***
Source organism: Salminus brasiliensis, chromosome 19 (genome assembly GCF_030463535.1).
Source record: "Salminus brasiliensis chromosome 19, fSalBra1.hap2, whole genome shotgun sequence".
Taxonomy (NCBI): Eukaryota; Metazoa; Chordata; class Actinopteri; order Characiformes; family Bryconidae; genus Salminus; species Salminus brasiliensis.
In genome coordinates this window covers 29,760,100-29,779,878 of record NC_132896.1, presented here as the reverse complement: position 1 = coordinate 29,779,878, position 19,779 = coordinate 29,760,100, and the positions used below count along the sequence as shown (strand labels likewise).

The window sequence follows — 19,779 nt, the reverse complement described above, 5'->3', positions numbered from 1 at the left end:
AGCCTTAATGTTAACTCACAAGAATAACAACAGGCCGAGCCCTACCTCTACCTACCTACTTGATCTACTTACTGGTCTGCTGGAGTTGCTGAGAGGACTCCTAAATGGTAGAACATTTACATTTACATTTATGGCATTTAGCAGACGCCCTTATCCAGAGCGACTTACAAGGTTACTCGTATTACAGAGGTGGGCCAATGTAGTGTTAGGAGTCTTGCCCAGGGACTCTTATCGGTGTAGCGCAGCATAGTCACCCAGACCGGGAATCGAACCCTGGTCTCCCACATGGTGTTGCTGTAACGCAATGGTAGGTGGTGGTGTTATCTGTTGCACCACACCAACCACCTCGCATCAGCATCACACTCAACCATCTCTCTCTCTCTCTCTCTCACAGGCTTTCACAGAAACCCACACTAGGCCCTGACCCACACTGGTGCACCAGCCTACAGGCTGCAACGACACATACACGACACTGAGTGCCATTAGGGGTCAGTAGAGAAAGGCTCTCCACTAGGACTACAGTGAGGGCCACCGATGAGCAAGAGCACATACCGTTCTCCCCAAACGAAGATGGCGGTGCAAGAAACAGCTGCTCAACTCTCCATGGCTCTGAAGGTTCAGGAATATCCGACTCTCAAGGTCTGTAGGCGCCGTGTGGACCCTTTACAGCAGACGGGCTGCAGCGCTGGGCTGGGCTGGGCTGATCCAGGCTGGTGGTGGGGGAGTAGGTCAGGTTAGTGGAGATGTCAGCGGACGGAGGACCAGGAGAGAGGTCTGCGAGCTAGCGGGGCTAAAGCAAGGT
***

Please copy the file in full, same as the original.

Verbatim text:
Source organism: Salminus brasiliensis, chromosome 19 (genome assembly GCF_030463535.1).
Source record: "Salminus brasiliensis chromosome 19, fSalBra1.hap2, whole genome shotgun sequence".
Taxonomy (NCBI): Eukaryota; Metazoa; Chordata; class Actinopteri; order Characiformes; family Bryconidae; genus Salminus; species Salminus brasiliensis.
In genome coordinates this window covers 29,760,100-29,779,878 of record NC_132896.1, presented here as the reverse complement: position 1 = coordinate 29,779,878, position 19,779 = coordinate 29,760,100, and the positions used below count along the sequence as shown (strand labels likewise).

The window sequence follows — 19,779 nt, the reverse complement described above, 5'->3', positions numbered from 1 at the left end:
AGCCTTAATGTTAACTCACAAGAATAACAACAGGCCGAGCCCTACCTCTACCTACCTACTTGATCTACTTACTGGTCTGCTGGAGTTGCTGAGAGGACTCCTAAATGGTAGAACATTTACATTTACATTTATGGCATTTAGCAGACGCCCTTATCCAGAGCGACTTACAAGGTTACTCGTATTACAGAGGTGGGCCAATGTAGTGTTAGGAGTCTTGCCCAGGGACTCTTATCGGTGTAGCGCAGCATAGTCACCCAGACCGGGAATCGAACCCTGGTCTCCCACATGGTGTTGCTGTAACGCAATGGTAGGTGGTGGTGTTATCTGTTGCACCACACCAACCACCTCGCATCAGCATCACACTCAACCATCTCTCTCTCTCTCTCTCTCACAGGCTTTCACAGAAACCCACACTAGGCCCTGACCCACACTGGTGCACCAGCCTACAGGCTGCAACGACACATACACGACACTGAGTGCCATTAGGGGTCAGTAGAGAAAGGCTCTCCACTAGGACTACAGTGAGGGCCACCGATGAGCAAGAGCACATACCGTTCTCCCCAAACGAAGATGGCGGTGCAAGAAACAGCTGCTCAACTCTCCATGGCTCTGAAGGTTCAGGAATATCCGACTCTCAAGGTCTGTAGGCGCCGTGTGGACCCTTTACAGCAGACGGGCTGCAGCGCTGGGCTGGGCTGGGCTGATCCAGGCTGGTGGTGGGGGAGTAGGTCAGGTTAGTGGAGATGTCAGCGGACGGAGGACCAGGAGAGAGGTCTGCGAGCTAGCGGGGCTAAAGCAAGGT